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New Zealand Law Students Journal

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Palmer, Geoffrey Rt Hon Sir --- "Forward" [2006] NZLawStuJl 1; (2011) 1 NZLSJ 5

Last Updated: 24 October 2012



As the newly elected patron of the New Zealand Law Students’ Association it gives me great pleasure to contribute this foreword to volume 1 of the New Zealand Law Students’ Journal. To witness young minds grappling with difficult issues is always a wonderful thing.

The range of essays in this volume is wide, as a glance at the contents page will show. There are hard conceptual legal issues, social issues with a legal aspect and even an analysis of what the evolution of common law legal attire may mean. International law, environmental law and the Treaty of Waitangi, tax, competition law, women’s health care, restitution, the law of evidence, and predictive genetic screening are all covered.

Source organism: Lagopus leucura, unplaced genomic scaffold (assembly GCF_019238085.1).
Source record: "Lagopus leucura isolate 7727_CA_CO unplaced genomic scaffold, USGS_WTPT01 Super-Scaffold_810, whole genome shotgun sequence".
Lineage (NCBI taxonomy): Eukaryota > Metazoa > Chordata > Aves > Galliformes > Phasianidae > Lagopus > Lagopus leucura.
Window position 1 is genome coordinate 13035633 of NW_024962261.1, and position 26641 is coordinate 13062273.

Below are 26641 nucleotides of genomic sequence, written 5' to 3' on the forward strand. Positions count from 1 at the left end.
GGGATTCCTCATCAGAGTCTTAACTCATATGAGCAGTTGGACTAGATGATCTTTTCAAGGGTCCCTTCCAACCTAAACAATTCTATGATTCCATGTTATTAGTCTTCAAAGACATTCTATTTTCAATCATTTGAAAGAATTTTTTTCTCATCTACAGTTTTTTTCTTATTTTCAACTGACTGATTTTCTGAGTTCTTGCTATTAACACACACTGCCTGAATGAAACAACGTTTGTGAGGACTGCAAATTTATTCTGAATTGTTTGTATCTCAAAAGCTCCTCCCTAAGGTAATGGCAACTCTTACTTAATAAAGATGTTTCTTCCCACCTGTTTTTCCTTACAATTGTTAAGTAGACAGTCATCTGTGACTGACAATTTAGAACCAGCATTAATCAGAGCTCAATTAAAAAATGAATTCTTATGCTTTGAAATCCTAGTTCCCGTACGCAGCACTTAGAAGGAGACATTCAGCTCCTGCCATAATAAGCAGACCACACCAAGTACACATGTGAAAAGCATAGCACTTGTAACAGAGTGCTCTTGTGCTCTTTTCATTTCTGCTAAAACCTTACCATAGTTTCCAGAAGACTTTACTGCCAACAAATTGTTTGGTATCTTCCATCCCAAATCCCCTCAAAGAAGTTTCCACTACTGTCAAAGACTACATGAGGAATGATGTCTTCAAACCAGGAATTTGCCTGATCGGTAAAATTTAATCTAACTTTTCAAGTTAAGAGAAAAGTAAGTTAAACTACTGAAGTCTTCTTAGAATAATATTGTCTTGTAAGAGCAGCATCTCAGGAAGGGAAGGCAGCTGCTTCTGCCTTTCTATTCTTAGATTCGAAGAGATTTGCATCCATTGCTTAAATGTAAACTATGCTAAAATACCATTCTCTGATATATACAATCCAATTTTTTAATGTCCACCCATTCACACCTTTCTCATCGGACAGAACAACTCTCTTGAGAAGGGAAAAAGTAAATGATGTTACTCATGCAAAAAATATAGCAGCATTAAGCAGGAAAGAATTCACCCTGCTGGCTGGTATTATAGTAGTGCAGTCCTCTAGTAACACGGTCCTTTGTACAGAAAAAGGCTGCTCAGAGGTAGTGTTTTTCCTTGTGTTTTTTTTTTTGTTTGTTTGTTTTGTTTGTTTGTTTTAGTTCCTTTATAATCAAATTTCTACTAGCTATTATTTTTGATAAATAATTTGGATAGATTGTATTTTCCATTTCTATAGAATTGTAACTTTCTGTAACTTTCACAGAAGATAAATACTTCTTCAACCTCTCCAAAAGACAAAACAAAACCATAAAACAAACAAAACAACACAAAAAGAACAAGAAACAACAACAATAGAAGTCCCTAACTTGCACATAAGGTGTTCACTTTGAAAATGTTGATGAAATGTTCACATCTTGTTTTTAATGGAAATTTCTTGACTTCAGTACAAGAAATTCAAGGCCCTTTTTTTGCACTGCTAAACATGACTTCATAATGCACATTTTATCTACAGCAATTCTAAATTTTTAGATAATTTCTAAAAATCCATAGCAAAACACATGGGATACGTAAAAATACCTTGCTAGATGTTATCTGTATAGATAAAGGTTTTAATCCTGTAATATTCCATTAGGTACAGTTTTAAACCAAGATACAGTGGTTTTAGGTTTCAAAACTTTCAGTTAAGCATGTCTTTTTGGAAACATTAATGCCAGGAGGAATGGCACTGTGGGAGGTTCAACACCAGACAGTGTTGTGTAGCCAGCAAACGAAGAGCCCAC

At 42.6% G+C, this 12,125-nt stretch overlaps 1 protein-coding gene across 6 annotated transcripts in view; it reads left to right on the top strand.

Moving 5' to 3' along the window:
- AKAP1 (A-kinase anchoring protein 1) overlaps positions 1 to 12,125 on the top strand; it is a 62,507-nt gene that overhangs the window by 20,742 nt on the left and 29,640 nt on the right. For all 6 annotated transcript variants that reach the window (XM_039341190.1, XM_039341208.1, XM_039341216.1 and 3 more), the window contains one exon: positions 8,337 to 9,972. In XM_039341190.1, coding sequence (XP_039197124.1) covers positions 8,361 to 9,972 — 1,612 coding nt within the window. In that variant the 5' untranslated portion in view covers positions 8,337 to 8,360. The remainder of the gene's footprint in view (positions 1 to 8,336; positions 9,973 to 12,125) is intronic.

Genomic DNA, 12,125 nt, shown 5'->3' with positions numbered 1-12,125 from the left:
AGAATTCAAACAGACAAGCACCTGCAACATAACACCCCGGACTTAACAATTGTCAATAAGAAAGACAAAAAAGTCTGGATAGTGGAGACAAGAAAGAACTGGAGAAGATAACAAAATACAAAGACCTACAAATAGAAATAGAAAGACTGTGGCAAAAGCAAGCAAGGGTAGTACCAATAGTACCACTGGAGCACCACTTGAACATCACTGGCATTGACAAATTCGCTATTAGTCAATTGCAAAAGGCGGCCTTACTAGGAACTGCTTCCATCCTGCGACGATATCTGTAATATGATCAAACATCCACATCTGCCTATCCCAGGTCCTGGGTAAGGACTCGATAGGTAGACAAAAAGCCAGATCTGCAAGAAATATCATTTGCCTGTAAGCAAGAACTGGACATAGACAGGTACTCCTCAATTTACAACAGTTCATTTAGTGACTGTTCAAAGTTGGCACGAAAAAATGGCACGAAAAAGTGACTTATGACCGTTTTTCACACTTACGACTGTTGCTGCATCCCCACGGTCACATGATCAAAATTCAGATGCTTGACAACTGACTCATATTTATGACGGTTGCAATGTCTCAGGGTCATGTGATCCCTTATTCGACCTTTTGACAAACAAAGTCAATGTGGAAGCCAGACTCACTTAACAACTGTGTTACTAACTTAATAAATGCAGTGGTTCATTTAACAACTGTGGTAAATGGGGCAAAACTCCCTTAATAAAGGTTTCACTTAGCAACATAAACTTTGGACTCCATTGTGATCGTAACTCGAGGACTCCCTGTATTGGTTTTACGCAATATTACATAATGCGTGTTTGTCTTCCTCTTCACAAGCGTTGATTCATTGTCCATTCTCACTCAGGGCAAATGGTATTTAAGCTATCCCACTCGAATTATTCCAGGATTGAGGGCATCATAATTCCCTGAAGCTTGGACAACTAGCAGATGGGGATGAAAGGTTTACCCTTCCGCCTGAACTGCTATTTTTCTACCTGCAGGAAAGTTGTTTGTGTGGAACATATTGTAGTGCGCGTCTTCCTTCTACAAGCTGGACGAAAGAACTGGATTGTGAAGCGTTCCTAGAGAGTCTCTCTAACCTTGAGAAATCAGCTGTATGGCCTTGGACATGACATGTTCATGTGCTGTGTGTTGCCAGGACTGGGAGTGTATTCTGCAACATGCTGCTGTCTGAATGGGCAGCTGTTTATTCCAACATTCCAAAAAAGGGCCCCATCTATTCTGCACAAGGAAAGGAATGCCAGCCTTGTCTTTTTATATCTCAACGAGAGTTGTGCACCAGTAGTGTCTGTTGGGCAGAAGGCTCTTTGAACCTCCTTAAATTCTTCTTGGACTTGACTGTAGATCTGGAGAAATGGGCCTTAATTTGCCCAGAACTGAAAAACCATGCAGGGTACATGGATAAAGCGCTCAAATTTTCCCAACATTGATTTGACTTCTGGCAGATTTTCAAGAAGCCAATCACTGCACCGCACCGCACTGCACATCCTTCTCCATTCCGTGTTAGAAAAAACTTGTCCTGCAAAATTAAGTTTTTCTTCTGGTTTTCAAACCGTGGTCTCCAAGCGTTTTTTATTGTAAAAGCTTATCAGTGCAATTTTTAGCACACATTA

These essays are the work of students who recently graduated or are yet to graduate. The quality of the work is high and an indication of the depth of talent among the law students in New Zealand universities. The analytical depth and sophistication of some of this work is remarkable. The work is well written, thoroughly researched and most interesting.

Legal writing is a specialized branch of scholarship, not an easy art to acquire. It is a habit that, when acquired young, can be very useful for lawyers to carry through in the whole of their professional careers.

New Zealand produces good lawyers and the standard of legal education in New Zealand is high, as the constant demand for young New Zealand lawyers overseas proves. The contents of this volume helps to show us why.

This Journal is a welcome addition to the annals of New Zealand legal scholarship and the students are to be commended on the drive and initiative that led to it. It is much more difficult to produce a law journal than people who have not tried to do so may think. It requires determination and dedication to get it written to a satisfactory level, edit

it effectively, check the citations and see it through the production process.

Well done New Zealand law students and congratulations. Geoffrey Palmer

President of the Law Commission

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